The EpsE flagellar clutch is bifunctional and synergizes with EPS biosynthesis to promote bacillus subtilisbiofilm formation

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Abstract

Many bacteria inhibit motility concomitant with the synthesis of an extracellular polysaccharide matrix and the formation of biofilm aggregates. In Bacillus subtilis biofilms, motility is inhibited by EpsE, which acts as a clutch on the flagella rotor to inhibit motility, and which is encoded within the 15 gene eps operon required for EPS production. EpsE shows sequence similarity to the glycosyltransferase family of enzymes, and we demonstrate that the conserved active site motif is required for EPS biosynthesis. We also screen for residues specifically required for either clutch or enzymatic activity and demonstrate that the two functions are genetically separable. Finally, we show that, whereas EPS synthesis activity is dominant for biofilm formation, both functions of EpsE synergize to stabilize cell aggregates and relieve selective pressure to abolish motility by genetic mutation. Thus, the transition from motility to biofilm formation may be governed by a single bifunctional enzyme. © 2010 Guttenplan et al.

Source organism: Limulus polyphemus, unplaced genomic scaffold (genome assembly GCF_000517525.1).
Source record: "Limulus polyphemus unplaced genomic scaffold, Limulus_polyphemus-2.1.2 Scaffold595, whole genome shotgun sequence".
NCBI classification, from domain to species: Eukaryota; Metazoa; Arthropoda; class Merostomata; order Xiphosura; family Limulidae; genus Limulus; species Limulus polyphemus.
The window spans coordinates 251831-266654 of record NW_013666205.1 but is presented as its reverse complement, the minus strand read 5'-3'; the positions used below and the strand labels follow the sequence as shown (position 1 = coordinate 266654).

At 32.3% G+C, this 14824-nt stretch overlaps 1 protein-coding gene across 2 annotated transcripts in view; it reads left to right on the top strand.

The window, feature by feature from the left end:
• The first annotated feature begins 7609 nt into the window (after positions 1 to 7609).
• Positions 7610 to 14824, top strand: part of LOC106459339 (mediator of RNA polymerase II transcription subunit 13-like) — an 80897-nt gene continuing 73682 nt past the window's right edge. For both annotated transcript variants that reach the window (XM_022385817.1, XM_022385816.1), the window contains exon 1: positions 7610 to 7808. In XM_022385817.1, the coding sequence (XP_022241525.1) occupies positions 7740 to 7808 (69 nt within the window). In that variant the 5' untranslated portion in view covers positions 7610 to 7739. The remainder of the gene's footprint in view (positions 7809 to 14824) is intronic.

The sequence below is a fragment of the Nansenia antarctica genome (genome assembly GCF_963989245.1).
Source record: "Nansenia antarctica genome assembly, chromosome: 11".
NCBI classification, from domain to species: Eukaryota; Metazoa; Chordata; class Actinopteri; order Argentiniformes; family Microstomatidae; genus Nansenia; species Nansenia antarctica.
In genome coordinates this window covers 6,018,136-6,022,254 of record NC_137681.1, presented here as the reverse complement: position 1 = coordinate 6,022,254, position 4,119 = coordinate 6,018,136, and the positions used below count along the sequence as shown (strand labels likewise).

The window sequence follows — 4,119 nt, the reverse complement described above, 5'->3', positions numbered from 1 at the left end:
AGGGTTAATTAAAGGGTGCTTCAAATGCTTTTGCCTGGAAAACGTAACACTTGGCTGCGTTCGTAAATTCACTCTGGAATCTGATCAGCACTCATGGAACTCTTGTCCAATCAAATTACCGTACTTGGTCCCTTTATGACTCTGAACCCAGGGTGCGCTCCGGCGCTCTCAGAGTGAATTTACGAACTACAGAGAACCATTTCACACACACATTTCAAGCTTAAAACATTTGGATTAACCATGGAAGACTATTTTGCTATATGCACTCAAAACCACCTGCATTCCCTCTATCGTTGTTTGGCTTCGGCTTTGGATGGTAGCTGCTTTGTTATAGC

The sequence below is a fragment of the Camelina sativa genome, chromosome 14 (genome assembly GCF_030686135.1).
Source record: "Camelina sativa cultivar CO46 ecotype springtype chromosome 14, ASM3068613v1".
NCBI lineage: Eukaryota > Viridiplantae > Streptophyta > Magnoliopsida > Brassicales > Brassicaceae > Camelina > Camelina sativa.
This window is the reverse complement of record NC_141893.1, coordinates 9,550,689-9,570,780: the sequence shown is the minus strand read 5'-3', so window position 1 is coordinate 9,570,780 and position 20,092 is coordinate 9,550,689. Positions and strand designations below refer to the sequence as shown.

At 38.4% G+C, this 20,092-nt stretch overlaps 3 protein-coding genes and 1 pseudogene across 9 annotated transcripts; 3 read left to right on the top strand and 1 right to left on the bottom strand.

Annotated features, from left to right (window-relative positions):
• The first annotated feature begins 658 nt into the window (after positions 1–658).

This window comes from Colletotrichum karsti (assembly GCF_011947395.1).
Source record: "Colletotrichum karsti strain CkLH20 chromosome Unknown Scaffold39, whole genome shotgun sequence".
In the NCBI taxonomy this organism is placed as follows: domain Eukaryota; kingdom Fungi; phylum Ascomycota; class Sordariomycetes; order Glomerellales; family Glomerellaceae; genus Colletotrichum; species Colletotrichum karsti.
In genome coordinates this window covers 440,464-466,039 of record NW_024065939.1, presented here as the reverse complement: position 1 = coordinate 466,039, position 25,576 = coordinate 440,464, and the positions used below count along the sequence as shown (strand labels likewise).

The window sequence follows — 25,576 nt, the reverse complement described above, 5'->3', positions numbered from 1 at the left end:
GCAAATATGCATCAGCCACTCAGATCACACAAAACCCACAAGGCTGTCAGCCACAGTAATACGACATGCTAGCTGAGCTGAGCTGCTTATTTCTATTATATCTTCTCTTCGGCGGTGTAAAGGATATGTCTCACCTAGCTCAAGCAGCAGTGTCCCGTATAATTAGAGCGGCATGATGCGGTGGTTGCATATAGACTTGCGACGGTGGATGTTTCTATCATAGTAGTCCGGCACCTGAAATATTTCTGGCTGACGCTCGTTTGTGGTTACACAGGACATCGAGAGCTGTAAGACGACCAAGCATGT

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Guttenplan, S. B., Blair, K. M., & Kearns, D. B. (2010). The EpsE flagellar clutch is bifunctional and synergizes with EPS biosynthesis to promote bacillus subtilisbiofilm formation. PLoS Genetics, 6(12), 1–12. https://doi.org/10.1371/journal.pgen.1001243

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